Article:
Protecting Arizona's underground wonderland

State agency may condemn private land near Kartchner Caverns

  • Pasayten Wilderness in Washington state

    Diane Sylvain

BENSON, Ariz. - Twenty-seven years after he lowered himself through a crack in the Chihuahuan Desert and discovered Kartchner Caverns, Randy Tufts found himself in a well-lit meeting hall, defending his spelunker's Shangri-la (HCN, 4/24/00: Down under: Arizona boasts the 'show cave of the century').

This fall, the southeastern Arizona town of Benson, which bills itself as the "Home of Kartchner Caverns," considered a developer's proposal to put a $40 million resort a half-mile north of the cave's kaleidoscopic stalagmites and lustrous "soda straws." Tufts, along with Arizona State Parks, which manages Kartchner Caverns, feared that contaminated water from the spa could leach through a fractured limestone block and spoil the worldwide tourist magnet.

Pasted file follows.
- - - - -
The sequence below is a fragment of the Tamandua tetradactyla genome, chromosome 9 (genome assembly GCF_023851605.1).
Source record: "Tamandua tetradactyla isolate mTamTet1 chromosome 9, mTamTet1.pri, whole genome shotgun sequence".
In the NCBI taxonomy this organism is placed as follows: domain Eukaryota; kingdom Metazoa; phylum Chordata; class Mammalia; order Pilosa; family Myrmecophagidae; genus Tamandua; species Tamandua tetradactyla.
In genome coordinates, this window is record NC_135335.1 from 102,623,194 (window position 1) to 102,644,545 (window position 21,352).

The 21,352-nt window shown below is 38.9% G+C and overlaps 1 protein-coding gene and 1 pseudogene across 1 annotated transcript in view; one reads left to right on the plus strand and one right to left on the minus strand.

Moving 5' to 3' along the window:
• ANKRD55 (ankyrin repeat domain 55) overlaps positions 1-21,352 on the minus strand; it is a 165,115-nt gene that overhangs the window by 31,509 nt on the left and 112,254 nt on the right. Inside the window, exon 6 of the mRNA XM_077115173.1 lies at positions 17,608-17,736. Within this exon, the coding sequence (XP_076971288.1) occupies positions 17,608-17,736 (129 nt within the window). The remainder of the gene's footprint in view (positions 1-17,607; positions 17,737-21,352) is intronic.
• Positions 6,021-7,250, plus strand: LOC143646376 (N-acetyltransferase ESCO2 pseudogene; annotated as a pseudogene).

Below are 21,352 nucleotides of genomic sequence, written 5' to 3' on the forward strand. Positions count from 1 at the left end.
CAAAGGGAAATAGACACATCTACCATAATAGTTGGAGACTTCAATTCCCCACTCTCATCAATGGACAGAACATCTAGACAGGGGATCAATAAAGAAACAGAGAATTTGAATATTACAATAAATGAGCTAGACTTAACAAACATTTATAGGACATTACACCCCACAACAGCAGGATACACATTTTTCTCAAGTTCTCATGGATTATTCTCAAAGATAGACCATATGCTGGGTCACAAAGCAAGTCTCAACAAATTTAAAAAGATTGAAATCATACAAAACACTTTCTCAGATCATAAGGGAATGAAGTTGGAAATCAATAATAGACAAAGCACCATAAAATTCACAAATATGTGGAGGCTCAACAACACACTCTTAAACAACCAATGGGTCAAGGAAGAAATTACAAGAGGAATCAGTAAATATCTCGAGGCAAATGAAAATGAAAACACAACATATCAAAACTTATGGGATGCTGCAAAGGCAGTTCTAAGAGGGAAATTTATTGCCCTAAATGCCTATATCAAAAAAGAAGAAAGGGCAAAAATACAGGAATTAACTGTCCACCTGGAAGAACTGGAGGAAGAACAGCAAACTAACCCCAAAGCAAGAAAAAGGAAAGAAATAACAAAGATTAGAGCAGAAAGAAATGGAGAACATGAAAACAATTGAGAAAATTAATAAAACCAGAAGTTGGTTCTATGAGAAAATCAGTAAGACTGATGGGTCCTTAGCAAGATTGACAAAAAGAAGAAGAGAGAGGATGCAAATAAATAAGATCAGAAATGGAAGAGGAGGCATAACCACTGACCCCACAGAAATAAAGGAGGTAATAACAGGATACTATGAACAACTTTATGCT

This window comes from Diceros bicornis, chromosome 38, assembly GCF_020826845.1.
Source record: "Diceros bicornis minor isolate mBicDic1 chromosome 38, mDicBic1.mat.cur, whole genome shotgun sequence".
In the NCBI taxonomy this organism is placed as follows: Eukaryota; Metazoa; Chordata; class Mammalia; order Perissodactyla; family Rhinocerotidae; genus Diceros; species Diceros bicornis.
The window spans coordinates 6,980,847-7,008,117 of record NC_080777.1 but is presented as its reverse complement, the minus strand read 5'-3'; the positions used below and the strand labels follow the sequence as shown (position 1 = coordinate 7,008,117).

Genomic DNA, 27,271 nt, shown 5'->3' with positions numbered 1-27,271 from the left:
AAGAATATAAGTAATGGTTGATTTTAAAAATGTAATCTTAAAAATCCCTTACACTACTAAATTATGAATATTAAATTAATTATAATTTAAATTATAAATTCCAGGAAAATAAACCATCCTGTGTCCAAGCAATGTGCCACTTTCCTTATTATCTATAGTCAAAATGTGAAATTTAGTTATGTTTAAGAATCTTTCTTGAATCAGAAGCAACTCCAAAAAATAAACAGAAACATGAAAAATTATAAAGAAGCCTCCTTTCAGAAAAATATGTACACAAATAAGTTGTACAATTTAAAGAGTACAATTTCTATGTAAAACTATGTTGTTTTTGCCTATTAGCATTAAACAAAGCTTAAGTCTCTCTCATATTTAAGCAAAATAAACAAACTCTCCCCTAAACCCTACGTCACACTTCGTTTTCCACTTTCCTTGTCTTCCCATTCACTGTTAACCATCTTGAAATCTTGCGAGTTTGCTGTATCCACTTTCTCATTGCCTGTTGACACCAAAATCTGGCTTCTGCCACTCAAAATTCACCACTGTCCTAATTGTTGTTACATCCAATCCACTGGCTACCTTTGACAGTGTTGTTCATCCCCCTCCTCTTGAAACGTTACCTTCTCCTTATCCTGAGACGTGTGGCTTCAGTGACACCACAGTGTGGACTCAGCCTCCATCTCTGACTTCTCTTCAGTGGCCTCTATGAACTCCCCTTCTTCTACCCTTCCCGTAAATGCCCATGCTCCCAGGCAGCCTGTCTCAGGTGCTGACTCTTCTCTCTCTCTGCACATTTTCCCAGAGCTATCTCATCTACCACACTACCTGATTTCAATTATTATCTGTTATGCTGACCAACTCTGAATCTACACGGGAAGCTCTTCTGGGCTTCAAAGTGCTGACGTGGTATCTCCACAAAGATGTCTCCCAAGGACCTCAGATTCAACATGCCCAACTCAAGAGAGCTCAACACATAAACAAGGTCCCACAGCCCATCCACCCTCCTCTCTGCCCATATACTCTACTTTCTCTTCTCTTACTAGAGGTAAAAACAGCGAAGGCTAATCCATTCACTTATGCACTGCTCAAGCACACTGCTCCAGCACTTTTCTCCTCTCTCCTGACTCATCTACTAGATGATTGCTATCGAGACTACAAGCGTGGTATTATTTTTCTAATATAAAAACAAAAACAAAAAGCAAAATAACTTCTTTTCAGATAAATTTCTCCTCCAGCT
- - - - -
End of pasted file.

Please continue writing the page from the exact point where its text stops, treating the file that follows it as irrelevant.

At a Benson City Council meeting in September, Tufts, still recovering from a life-saving bone marrow transplant, rose from his seat and spoke through a surgical mask. He told the council members they confronted the same dilemma he and fellow discoverer Gary Tenen faced in 1974: What do you do with a natural jewel that is as dangerous to develop as it is to leave unguarded?

"We need to look way ahead," Tufts warned. "We're not just talking about something that will have a 30-year lifetime."

The Benson City Council rejected Tufts' plea and approved a 180-acre rezoning for the Whetstone Springs luxury resort. So the state of Arizona threw down its trump card - the power of eminent domain. If the state can't negotiate a voluntary sale, it will convert the land from private to public property.